Now the basic individual firearm of the soldier is assault rifle (selective fire, fed from relatively high capacity magazine etc.) while the low level support rifle fed by rifle cartridge with an option for full auto fire (but it is not necessary) is battle rifle.

Daniel Watters of the 5.56mm Timeline sought to find an origin for the use of the term “battle rifle” used in this context:

In his 1984 book “The Fighting Rifle,” Chuck Taylor defined the separate classifications of assault rifle, battle rifle, and automatic rifle. I suspect that he had used these definitions in his earlier articles in one or more of the following magazines: Soldier of Fortune, SWAT, and Harris Publications’ “Special Weapons” annuals.

Just found my copy of the “SWAT Showdown ’83” copyrighted 1982. Taylor was the editor of SWAT Magazine at the time, and wrote the following:

“A ‘battle rifle’ is a full-powered, full-sized rifle, fires from a locked breech, may or may not utilize a detachable box magazine, and may or may not be capable of fully automatic fire.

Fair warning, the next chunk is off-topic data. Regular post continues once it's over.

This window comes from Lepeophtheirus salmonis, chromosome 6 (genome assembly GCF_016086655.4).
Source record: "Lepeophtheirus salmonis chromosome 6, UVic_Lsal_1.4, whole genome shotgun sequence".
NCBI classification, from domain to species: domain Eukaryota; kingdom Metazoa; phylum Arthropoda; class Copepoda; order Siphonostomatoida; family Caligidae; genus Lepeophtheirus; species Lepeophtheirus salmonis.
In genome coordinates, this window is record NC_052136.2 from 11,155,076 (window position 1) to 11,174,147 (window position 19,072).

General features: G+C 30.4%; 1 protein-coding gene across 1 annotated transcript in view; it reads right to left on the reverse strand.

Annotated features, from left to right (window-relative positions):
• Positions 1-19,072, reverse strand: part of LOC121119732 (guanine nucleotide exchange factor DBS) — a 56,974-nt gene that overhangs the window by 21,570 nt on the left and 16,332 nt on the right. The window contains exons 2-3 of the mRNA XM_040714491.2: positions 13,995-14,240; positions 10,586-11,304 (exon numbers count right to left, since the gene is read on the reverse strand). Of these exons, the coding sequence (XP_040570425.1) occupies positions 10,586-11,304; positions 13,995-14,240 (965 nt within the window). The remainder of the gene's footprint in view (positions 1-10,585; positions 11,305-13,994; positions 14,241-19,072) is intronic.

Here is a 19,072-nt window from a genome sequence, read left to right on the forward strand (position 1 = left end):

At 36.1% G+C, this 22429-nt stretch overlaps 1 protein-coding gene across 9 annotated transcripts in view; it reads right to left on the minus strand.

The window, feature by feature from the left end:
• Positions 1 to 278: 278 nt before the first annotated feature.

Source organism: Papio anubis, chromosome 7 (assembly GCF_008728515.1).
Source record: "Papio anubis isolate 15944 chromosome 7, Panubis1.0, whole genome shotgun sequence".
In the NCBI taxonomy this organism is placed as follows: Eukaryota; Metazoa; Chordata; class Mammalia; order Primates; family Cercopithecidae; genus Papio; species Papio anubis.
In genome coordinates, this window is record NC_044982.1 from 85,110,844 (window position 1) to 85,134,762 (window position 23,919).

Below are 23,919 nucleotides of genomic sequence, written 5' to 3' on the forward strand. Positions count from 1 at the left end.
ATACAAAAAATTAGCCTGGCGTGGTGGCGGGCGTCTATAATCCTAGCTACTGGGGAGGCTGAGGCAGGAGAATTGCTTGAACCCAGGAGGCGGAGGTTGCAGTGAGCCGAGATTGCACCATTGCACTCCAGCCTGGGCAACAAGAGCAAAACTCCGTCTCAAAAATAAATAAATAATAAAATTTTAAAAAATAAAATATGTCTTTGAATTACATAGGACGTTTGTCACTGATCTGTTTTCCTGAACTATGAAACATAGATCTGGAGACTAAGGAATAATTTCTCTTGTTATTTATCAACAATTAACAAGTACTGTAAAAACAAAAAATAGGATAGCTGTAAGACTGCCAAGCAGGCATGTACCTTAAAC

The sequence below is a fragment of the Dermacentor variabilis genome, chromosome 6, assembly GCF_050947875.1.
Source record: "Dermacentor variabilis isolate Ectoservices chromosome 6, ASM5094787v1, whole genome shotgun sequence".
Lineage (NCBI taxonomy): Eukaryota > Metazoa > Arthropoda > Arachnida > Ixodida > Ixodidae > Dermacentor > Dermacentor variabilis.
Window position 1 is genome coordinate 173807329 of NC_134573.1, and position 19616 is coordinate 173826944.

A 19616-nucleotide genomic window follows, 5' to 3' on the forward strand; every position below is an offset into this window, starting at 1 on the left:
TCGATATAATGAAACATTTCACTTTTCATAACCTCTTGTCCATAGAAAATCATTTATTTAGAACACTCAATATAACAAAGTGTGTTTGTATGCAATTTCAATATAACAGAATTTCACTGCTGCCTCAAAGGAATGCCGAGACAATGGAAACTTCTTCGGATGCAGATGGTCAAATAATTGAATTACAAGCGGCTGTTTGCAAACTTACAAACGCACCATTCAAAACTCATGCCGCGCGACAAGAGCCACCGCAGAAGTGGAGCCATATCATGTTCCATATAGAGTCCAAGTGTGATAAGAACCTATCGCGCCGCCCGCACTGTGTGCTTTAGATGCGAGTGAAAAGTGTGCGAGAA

The premiere issue of Harris Publications’ “Special Weapons” was published in 1981. Taylor lays out his definition of an assault rifle as a selective-fire carbine, chambered for an intermediate cartridge, that uses a high capacity magazine. He then states that it is improper to use the nomenclature assault rifle to refer to full-size service rifles chambered for full-powered cartridges as these are battle rifles.

I’ll need to dig out my old issues of SOF to see if there is an earlier incidence of Taylor using his definition of a battle rifle. I suspect that Jeff Cooper may have done the same in one of the many magazines to which he contributed.

(It remains a piece of speculation on my part that “battle rifle” was invented by M14 manufacturers to help sell their rifles in an era when 5.56mm rifles were the hot new thing, but I do not have the evidence to back this up.)

And Max further clarified his position:

Daniel, the way I see it there are at least two different types of classification that may apply to these terms – tactical and technical.

In a tactical sense, automatic rifle is an automatic squad support weapon, manned by a single soldier. Historically, in US Army this role was fulfilled by various types of guns – M1918 BAR (THE automatic rifle), M14 (“battle” rifle), M16A1 (“assault” rifle), M249 (LMG) and M27 IAR (“assault” rifle).